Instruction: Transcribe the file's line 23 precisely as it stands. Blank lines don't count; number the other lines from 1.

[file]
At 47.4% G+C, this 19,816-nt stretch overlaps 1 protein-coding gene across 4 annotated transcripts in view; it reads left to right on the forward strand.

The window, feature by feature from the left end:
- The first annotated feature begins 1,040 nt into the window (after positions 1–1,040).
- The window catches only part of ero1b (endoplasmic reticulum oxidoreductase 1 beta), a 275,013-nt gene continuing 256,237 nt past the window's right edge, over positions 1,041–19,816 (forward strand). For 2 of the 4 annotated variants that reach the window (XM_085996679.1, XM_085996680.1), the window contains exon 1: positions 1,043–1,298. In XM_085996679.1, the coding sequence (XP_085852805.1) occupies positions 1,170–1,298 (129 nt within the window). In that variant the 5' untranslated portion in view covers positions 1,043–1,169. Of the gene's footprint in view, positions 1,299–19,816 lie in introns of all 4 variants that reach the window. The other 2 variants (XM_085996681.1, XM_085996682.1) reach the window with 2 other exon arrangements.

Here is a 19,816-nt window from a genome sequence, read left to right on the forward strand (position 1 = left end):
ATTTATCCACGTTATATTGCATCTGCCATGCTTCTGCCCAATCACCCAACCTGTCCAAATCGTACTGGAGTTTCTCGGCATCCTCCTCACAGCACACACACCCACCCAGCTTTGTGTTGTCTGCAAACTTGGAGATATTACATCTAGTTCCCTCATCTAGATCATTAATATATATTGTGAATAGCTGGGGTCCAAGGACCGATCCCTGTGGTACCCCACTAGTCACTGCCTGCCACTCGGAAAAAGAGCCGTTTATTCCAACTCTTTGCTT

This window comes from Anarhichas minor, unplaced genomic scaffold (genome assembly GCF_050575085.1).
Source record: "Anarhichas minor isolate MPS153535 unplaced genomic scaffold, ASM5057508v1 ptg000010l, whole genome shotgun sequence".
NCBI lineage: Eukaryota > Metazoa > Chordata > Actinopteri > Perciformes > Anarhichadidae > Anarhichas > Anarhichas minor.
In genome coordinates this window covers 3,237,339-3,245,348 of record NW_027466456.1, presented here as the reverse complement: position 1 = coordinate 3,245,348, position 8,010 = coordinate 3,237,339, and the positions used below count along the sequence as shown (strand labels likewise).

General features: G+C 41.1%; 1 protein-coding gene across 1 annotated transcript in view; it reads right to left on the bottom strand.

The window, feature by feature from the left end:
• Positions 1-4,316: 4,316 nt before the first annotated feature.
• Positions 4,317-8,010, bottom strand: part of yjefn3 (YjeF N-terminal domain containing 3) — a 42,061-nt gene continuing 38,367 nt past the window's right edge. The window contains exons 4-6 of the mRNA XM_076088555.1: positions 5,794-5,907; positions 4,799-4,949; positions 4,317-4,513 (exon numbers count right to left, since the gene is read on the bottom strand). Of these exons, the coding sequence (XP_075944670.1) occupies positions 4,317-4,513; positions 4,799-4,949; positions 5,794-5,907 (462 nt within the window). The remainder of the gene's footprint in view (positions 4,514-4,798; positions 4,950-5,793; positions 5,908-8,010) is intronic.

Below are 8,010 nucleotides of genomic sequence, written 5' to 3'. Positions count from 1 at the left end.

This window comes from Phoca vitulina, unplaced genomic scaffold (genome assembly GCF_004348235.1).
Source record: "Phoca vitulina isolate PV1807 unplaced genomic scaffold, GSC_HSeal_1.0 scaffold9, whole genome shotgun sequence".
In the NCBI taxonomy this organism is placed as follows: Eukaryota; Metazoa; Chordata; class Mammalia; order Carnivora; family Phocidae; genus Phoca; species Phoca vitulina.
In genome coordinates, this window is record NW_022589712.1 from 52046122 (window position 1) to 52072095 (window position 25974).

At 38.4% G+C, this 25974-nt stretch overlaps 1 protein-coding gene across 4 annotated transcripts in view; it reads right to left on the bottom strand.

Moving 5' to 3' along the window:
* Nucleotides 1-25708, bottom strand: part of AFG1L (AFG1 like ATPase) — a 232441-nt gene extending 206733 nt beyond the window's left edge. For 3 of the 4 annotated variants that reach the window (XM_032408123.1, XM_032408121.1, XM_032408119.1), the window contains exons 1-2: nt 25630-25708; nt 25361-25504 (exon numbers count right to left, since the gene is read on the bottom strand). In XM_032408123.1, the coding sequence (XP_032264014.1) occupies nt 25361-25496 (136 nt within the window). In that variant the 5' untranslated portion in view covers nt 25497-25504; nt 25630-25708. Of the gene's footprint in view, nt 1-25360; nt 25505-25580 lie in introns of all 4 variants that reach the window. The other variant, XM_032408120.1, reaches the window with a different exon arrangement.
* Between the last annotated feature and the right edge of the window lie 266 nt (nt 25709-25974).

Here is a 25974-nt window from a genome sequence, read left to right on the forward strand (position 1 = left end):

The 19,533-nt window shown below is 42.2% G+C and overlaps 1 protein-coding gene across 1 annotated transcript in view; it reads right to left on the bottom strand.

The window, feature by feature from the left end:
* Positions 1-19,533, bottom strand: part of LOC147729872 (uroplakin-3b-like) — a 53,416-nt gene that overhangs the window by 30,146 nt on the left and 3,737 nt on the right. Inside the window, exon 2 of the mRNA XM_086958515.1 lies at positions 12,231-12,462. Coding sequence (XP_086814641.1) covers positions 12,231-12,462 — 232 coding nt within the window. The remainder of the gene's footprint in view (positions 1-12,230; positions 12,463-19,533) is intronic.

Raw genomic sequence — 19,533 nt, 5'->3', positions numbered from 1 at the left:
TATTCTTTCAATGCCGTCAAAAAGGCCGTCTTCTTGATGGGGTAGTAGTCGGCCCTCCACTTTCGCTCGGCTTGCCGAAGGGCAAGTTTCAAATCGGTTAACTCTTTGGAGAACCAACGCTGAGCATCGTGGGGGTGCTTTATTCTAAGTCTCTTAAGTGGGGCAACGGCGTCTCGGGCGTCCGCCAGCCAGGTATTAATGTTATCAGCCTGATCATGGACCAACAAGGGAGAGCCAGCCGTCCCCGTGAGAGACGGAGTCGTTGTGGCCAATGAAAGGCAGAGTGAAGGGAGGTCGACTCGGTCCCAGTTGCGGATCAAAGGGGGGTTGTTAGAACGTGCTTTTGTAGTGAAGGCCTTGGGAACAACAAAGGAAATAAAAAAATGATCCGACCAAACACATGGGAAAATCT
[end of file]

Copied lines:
* Between the last annotated feature and the right edge of the window lie 266 nt (nt 25709-25974).